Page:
Pro-Tech, founded in 1998 and currently running an 8-person operation in their Sante Fe Springs, California, plant has collaborated with Allen Elishewitz for a second joint project after the success of their earlier DORU folder, but this time it’s a solid fixed blade that I’d equate to the military’s now-iconic go-anywhere small unit transport vehicle, the HUMVEE. Neither the new Spindrift knife nor the Hummer that replaced the even more iconic Jeep several years back are built for looks. Both are built with certain features intended for tough times in tough places, and to hold up to situations and terrain that would send a high-end Lamborghini or a handmade $3,000 mirror-polished, gold inlaid, be-jeweled, mastodon-tusk-handled custom cutter screaming into the safety of the nearest auto or knife show where producing oohs and ahs is job one. Like the Hummer (the real Hummer, not the brightly painted soccer mom version), the Spindrift (which takes its name from a sniper term for the Magnus Effect that causes a drift in downrange travel from the bullet’s spin) is constructed for rugged performance and “pretty” wasn’t one of the design parameters.


Collaboration in the knife world can take several forms, ranging from minimal participation by the company involved to a more hands-on, step-by-step approach as the design evolves. It can also run in either direction, where a well-known designer has an idea for a specific knife but doesn’t have the capability to manufacture it in volume himself and approaches a name-brand mass-production manufacturer to produce the design, or where an established production company wants a new model and approaches a well-known outside custom maker/designer for the pattern. In this case, Dave Wattenburg, Pro-Tech’s founder and owner, wanted to step beyond his company’s normal range of automatics and offer his customer base a new fixed blade. The positive DORU experience with Elishewitz left a good impression, so he was Wattenburg’s choice for the new model.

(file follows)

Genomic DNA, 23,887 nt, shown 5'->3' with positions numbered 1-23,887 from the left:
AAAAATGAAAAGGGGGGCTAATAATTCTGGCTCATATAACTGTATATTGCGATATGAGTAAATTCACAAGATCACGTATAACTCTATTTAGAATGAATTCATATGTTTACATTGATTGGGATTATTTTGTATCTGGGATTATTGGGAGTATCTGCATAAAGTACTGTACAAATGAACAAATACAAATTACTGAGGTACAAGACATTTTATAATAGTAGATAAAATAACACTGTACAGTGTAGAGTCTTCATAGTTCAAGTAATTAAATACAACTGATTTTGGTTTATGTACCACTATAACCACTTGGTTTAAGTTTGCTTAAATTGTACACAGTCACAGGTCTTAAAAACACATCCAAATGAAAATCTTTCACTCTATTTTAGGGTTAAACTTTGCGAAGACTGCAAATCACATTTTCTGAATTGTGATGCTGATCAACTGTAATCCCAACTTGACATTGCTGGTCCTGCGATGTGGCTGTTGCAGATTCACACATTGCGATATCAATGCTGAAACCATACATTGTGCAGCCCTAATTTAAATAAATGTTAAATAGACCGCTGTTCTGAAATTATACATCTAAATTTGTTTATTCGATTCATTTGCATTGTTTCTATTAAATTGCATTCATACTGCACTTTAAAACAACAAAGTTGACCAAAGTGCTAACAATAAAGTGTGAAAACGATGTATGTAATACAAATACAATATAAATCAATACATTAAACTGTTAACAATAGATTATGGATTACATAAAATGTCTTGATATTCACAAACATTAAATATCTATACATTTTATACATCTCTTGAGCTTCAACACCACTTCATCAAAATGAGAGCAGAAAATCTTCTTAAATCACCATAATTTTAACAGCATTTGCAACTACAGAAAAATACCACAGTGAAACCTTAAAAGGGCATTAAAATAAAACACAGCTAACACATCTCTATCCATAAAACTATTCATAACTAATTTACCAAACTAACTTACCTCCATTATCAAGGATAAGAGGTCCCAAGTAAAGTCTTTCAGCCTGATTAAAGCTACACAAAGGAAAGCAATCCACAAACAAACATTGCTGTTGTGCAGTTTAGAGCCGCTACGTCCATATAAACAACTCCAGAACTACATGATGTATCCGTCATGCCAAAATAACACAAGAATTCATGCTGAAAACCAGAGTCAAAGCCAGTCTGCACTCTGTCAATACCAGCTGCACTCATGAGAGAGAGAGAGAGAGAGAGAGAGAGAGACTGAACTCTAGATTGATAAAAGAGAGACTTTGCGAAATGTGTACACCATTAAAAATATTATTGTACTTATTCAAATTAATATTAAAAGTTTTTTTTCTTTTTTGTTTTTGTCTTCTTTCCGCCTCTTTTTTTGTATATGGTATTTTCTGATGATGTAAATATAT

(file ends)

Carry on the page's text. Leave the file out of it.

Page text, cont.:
Late last year, Elishewitz was approached with a general “something beefy, something mid-sized, something that could function in a military role” request, and roughly six months later he submitted sketches for consideration. After some tweaking in both directions to make sure the concept was adaptable to Pro-Tech’s machining capabilities, the final pattern was accepted, the Spindrift name suggested by Elishewitz was adopted, and the knife was scheduled for production. The first limited run of 160 units started showing up in the summer of this year, and our test sample was number 80 from that run, in the SD3 version.

Pages: 1 2 3
Show Comments